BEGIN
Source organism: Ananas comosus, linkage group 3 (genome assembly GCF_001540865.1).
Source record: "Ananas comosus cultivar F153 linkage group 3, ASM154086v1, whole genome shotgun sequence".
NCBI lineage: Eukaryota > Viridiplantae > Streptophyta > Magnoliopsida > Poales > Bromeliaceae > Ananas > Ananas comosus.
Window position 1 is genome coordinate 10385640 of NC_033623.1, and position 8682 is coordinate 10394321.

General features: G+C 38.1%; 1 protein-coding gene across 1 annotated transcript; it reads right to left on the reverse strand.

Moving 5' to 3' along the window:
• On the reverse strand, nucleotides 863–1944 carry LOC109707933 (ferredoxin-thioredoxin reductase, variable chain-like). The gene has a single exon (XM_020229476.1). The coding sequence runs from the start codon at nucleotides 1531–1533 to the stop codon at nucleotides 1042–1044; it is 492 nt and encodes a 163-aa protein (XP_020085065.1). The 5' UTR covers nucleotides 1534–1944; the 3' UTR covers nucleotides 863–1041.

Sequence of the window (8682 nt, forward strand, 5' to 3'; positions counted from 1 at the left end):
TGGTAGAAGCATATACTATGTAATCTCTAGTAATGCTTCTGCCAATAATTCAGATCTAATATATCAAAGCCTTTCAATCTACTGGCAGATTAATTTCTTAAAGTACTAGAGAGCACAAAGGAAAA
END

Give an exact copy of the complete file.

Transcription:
Source organism: Ananas comosus, linkage group 3 (genome assembly GCF_001540865.1).
Source record: "Ananas comosus cultivar F153 linkage group 3, ASM154086v1, whole genome shotgun sequence".
NCBI lineage: Eukaryota > Viridiplantae > Streptophyta > Magnoliopsida > Poales > Bromeliaceae > Ananas > Ananas comosus.
Window position 1 is genome coordinate 10385640 of NC_033623.1, and position 8682 is coordinate 10394321.

General features: G+C 38.1%; 1 protein-coding gene across 1 annotated transcript; it reads right to left on the reverse strand.

Moving 5' to 3' along the window:
• On the reverse strand, nucleotides 863–1944 carry LOC109707933 (ferredoxin-thioredoxin reductase, variable chain-like). The gene has a single exon (XM_020229476.1). The coding sequence runs from the start codon at nucleotides 1531–1533 to the stop codon at nucleotides 1042–1044; it is 492 nt and encodes a 163-aa protein (XP_020085065.1). The 5' UTR covers nucleotides 1534–1944; the 3' UTR covers nucleotides 863–1041.

Sequence of the window (8682 nt, forward strand, 5' to 3'; positions counted from 1 at the left end):
TGGTAGAAGCATATACTATGTAATCTCTAGTAATGCTTCTGCCAATAATTCAGATCTAATATATCAAAGCCTTTCAATCTACTGGCAGATTAATTTCTTAAAGTACTAGAGAGCACAAAGGAAAA